“Many players are named,” Fehr said. “Their reputations have been adversely affected, probably forever, even if it turns out down the road that they should not have been. The program in place today is a strong and effective one, and has been improved even in the last two years. The report does not suggest that the program is failing to pick up steroid use which it is possible to detect.”

Fehr also made it clear the union is not about to give in on the subject of blood testing, believing it is a violation of a fundamental right to privacy. “When a valid urine test is developed for human growth hormone, we’ll adopt it,” he said.

Meanwhile, Capitol Hill seems to be gearing up for another round of Congressional hearings into baseball and PEDs. The last time baseball went in front of Congress in 2005, it was a most memorable and contentious day, with a tearful Mark McGwire refusing to talk about the past to the House Committee on Government Reform, Sammy Sosa claiming he didn’t speak much English, and Rafael Palmeiro wagging a finger at the assembled committee and saying he never used steroids, less than 4½ months before he was suspended for failing a steroids test.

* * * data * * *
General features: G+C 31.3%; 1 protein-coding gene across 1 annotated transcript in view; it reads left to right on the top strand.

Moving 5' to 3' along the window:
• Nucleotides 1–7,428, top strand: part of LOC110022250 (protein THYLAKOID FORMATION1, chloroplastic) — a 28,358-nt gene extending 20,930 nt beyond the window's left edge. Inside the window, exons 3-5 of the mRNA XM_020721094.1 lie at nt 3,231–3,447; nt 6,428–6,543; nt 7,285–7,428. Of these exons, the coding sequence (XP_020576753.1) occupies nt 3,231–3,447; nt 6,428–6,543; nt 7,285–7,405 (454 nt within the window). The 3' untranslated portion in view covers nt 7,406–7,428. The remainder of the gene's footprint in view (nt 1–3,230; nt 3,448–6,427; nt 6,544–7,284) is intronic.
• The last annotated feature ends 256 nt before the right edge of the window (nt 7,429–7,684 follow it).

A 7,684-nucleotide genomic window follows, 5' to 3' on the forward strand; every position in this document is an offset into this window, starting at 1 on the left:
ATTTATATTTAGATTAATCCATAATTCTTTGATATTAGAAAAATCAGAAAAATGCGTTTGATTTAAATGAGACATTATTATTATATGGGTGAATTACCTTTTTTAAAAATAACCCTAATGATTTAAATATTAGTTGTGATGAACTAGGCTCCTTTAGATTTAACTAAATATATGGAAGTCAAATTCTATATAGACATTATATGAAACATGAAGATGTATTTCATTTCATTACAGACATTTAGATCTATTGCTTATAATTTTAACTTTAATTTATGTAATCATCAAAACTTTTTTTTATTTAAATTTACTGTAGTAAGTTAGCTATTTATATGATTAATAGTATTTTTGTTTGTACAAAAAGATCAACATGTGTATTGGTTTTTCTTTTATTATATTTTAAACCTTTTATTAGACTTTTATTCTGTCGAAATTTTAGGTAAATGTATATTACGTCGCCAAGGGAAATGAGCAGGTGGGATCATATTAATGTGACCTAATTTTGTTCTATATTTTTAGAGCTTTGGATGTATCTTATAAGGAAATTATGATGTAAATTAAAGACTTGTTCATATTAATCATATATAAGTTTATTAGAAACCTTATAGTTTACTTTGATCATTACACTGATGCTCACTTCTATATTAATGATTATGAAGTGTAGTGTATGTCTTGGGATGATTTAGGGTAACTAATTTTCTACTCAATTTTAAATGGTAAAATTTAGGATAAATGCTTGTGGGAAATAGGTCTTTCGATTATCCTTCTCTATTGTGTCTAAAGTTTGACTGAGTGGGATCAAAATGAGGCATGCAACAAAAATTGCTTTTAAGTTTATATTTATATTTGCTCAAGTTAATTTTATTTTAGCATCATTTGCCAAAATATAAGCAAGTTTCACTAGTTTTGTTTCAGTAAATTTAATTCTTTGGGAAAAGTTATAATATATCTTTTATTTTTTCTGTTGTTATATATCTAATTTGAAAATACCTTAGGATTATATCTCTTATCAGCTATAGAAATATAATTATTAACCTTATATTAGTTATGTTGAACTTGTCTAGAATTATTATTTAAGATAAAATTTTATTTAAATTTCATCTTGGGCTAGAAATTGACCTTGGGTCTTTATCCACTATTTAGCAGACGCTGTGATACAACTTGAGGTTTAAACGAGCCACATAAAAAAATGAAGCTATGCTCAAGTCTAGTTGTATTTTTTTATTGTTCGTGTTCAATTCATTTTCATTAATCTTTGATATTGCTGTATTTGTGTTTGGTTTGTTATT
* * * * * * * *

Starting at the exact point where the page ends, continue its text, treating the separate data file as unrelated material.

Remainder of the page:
After the Mitchell Report was released, Henry A. Waxman, the chairman of the committee, invited Mitchell, Selig, and Fehr to come to Washington and testify. “The Mitchell report is sobering,” Waxman and Tom Davis, the ranking minority member, said in a statement. “It shows the use of steroids and human growth hormone has been and is a significant problem in Major League Baseball. And it shows that everyone involved in Major League Baseball bears some responsibility for this scandal. We look forward to their testimony on whether the Mitchell report’s recommendations will be adopted and whether additional measures are needed.”

No player took a bigger hit in the Mitchell Report than Roger Clemens, who figured to be a shoo-in for the Hall of Fame until former Toronto and New York Yankees strength coach Brian McNamee told Mitchell that he injected the big right-hander with PEDs on at least 16 occasions. Based on the way Hall voters rejected McGwire’s candidacy last year in his first year on the Baseball Writers Association of America ballot and the general consensus that home run king Barry Bonds has no chance of getting to Cooperstown, it would stand to reason that Clemens’ Hall chances died on the pages of the Mitchell Report. However, an informal survey of some long-time BBWAA members found split opinions on Clemens’ Hall chances.